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To Till or Not to Till: Is That a Question?

Tillage practices have changed.

I remember a time—when I was much younger—when moldboard plows were considered a must-have tool for every farming operation. I have fond memories of operating this equipment, plowing fields until the wee hours of the morning. It was fun seeing the soil turn over as the tractor and plow moved down the field. Then, as an older teenager, the chisel plow appeared on our farm. This made things much easier because we didn’t have to find last year’s furrow to plow it in rather than out. Getting away from the moldboard plow allowed fields to be more level over time. However, both methods miss one important thing: considering whether the land actually needs to be plowed.

Over the years, prevailing ideas about tillage have changed, and the industry has developed tools to accomplish just about any method: no-till, modified no-till, strip-till, stale seedbed, semi-conventional, and conventional till are all viable options for today’s farmers. Because no two fields are identical, what one field needs may not be right for another. Harvest is the time to decide which tillage method to use on a field.


Tailor your tillage to the needs of your soil.

The first step in choosing a tillage method is to determine whether severe compaction issues exist. Bear in mind that compaction cannot and should not be completely eliminated; a degree of compaction is desirable to keep future field preparation traffic from compacting the total soil profile. Roots need only a path to grow deep into the soil. To discover the degree of compaction in your field, dig into the soil and observe where the roots of the previous crop grew. Did they grow predominantly sideways? Did they grow deep into the soil? If moderate to severe compaction present, where is it located? Tailor your tillage method to your field’s specific condition and needs.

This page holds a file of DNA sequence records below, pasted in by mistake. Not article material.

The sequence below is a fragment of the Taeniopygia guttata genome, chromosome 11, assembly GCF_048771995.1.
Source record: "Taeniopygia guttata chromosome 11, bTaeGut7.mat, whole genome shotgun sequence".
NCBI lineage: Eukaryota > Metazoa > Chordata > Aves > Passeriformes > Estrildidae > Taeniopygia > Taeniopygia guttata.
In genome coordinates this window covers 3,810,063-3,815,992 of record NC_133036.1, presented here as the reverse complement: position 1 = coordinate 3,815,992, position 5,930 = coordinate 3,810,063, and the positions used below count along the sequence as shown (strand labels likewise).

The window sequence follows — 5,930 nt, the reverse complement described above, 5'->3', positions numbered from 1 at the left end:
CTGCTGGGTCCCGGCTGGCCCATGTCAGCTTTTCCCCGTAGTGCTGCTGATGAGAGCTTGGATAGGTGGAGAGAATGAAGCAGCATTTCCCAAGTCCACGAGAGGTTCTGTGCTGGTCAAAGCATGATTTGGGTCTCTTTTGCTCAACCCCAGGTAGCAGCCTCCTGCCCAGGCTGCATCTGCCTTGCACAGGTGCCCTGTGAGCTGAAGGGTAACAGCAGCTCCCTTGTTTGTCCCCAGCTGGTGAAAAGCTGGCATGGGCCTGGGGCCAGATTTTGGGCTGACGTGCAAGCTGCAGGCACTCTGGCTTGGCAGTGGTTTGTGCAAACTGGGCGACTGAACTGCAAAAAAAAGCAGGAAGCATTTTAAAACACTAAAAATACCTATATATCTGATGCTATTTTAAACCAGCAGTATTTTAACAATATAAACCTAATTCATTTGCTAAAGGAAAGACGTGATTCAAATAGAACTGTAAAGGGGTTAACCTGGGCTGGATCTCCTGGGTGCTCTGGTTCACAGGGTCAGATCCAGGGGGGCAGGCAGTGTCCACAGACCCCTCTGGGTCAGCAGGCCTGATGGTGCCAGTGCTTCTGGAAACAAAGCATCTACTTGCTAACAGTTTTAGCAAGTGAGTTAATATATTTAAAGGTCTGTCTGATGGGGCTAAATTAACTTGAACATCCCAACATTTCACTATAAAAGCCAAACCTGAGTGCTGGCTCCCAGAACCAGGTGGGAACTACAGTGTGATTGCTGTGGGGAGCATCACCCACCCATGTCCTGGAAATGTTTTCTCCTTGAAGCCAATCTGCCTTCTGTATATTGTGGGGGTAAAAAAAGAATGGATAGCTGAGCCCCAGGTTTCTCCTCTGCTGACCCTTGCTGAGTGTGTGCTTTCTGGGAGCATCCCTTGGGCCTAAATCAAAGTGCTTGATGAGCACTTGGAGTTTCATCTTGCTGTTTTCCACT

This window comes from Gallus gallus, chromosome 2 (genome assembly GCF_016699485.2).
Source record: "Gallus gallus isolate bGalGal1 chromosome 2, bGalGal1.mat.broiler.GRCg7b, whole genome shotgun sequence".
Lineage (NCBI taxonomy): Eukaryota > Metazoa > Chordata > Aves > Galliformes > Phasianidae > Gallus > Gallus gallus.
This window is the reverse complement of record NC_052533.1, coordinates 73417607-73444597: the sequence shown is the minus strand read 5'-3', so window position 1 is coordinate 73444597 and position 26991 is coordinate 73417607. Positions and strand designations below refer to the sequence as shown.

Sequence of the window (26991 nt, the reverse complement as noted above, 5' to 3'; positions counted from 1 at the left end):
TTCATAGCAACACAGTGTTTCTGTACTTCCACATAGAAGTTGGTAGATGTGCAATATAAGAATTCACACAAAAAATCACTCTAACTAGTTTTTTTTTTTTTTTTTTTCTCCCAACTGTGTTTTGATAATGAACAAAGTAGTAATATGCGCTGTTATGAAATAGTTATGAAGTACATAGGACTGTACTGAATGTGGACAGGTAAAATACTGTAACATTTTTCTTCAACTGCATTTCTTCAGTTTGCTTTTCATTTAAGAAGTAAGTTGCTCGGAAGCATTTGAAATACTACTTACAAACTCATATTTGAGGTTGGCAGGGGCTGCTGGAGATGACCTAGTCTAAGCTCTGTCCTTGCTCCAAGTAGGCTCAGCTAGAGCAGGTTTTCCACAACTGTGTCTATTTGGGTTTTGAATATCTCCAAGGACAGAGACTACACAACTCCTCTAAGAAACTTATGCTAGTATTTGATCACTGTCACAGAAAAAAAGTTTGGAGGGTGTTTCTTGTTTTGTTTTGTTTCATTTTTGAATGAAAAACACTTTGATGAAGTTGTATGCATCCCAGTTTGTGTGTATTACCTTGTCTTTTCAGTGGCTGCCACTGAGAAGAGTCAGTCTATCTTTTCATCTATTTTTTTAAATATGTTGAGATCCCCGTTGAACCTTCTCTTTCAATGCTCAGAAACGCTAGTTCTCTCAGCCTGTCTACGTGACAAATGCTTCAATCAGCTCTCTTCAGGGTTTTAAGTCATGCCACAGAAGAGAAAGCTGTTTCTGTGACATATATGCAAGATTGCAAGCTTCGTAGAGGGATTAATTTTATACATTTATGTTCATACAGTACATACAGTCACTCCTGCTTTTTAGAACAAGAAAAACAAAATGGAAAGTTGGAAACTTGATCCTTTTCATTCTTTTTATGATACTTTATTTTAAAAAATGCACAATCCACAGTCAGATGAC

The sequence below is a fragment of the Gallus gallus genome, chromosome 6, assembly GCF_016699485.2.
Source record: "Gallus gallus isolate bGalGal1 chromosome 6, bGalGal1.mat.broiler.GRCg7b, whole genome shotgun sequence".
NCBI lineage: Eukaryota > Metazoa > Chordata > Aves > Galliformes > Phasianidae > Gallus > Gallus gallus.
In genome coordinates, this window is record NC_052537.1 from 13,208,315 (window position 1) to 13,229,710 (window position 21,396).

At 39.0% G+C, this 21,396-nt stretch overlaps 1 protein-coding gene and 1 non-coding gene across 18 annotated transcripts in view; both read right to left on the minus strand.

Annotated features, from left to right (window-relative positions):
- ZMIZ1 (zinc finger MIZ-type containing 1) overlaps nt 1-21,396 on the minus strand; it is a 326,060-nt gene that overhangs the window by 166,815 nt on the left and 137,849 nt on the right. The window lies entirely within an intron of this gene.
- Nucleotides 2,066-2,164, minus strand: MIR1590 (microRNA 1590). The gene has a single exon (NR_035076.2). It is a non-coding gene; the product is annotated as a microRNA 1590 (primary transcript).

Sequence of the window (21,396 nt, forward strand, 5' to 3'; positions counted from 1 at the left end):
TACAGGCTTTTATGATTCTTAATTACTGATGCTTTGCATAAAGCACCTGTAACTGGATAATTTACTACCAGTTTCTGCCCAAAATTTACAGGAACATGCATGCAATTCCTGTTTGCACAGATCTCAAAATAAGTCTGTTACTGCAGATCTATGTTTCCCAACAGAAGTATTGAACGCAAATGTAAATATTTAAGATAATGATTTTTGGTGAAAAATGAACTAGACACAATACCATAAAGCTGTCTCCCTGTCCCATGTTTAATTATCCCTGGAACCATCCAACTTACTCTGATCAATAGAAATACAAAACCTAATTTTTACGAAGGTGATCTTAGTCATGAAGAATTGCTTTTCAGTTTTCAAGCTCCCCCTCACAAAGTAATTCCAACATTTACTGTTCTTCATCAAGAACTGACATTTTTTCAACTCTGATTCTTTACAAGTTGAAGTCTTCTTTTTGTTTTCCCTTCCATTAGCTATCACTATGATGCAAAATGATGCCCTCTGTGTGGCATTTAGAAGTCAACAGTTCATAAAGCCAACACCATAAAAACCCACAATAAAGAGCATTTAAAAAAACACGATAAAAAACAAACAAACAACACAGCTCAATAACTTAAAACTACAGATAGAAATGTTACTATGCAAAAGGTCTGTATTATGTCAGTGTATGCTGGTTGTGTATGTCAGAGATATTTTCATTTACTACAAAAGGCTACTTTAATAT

Once compaction is under control, then you can consider other factors. Ask these questions:

  • What will create the best environment for soil-to-seed contact?
  • What will create the best environment for the soil to warm up and dry out in the spring?
  • Do you intend to use tillage for early-season weed control?
  • What will be planted next in the field, and when will it be planted?

By answering these questions, you can begin to develop a tillage strategy rather than arbitrarily plowing every acre as we did in the old days.

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